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Nostalgia (DS) artwork

Nostalgia (DS) review


"It’s nice to just pick up an RPG that doesn’t have you sitting through hours of pretentious dribble about how Villain X used to be valiant and brave until Fate stepped in and cock-slapped them, and play it."



Nostalgia starts with a nameless evil faction strong-arming a frail-looking young girl into retrieving an ancient artefact. There’s a commotion and a heroic looking hero bursts in, destroys all the evil minions and rescues the girl, as heroes are wont to do. The pair flee to a zeppelin conveniently parked nearby until the evil leader of the evil cult evilly appears and engages in a scuffle! He is, of course, unbeatable and the corresponding outcome is the frail girl’s escape while the hero’s fate is unknown.

It makes no bones about trying to live up to its name and provides an early RPG experience, offering a loose focus on the plot and instead inviting you to build them stats and wallop them nasties. And it effortlessly succeeds; after the clichéd beginnings, the game introduces the clichéd lead character who, as the son of the famous adventurer who is now MIA, vows to find daddy immediately! Before he sets out, he’s thrown into a beginner’s dungeon to test his worth. Here, he finds the laundry list of clichés continue. Within the stinking stone passages he finds:

  • His first party member; a spirited street punk with a firearm and a missing mother!

  • Random encounters!

  • Unopened chests full of booty!

  • Angry rats -- the universal RPG beginner’s monster since 1982!


  • You battle the rats in a turn-based fashion, spamming special attacks governed by Nostalgia‘s version of MP, to gain experience and raise base levels. Eventually, your party will grow to include a spunky spellslinger and a timid priestess who come complete with fire spells and healing buffs. Nostalgia has no shame in how deep its roots extend back into the 8/16 bit era, but that doesn’t mean it’s not afraid to branch out from there. Your party’s special attacks are spread across a skill graph, allowing you to spend special points gained in battle to power up learnt abilities or even unlock new ones.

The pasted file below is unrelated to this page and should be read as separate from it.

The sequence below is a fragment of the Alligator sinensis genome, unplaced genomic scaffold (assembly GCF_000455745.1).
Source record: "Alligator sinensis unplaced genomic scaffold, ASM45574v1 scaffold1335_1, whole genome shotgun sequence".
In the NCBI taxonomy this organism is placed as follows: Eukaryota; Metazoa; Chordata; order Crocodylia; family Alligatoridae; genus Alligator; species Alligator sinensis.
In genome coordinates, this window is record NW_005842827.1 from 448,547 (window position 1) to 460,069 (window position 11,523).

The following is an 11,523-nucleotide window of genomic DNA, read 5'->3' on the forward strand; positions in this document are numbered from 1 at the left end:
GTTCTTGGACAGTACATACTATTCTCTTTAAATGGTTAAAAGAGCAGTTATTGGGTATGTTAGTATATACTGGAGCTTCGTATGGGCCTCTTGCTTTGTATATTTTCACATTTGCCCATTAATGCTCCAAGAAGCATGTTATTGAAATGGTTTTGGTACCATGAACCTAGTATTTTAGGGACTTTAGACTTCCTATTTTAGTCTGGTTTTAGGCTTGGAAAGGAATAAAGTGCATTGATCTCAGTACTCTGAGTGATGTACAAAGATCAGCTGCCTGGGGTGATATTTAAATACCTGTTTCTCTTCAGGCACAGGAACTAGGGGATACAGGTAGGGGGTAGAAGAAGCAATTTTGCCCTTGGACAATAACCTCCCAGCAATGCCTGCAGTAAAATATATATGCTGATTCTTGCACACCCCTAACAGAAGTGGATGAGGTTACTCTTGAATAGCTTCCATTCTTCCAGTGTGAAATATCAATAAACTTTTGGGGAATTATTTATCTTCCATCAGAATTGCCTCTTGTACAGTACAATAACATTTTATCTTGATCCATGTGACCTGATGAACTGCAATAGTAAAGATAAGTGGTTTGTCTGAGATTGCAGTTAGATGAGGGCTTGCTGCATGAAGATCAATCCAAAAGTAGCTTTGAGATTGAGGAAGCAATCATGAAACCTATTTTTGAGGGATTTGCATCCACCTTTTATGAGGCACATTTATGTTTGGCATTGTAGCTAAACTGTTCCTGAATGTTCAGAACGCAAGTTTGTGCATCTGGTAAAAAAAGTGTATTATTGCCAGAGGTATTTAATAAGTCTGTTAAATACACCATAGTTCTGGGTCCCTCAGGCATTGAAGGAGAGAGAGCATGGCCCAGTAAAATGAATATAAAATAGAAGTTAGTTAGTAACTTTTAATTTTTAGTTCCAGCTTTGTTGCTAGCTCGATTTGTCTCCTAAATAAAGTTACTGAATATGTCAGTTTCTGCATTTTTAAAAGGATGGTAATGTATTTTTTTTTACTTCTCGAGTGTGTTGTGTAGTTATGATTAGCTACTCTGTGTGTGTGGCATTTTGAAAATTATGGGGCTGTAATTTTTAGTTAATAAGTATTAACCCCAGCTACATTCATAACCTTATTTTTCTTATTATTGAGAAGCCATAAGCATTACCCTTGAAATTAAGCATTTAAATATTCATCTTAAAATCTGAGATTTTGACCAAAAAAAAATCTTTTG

Once out of the dank sewers, you’ll find yourself in an alternative Earth circa early 20th century, replete with shiny new steampunk shenanigans and faithful geography. Nostalgia puts aside its main goal in several aspects, and exploration is one of these: the world is a huge blank canvas to explore, and rather than be led by the hand to each new town, dungeon and plot point, you’re given the rough direction and politely shown the front door without so much as a cup of cocoa. Along with the usual strain of combat, you also need to protect your airship from the giant eagles, pirate ships and angry genies that roam the skies. Your first trip away from stately London (and the tourist hotspot that is the sewers, always open for random exploration) might take you to sand-swept Cairo or ask you to brave the snowstorms to reach St. Petersburg.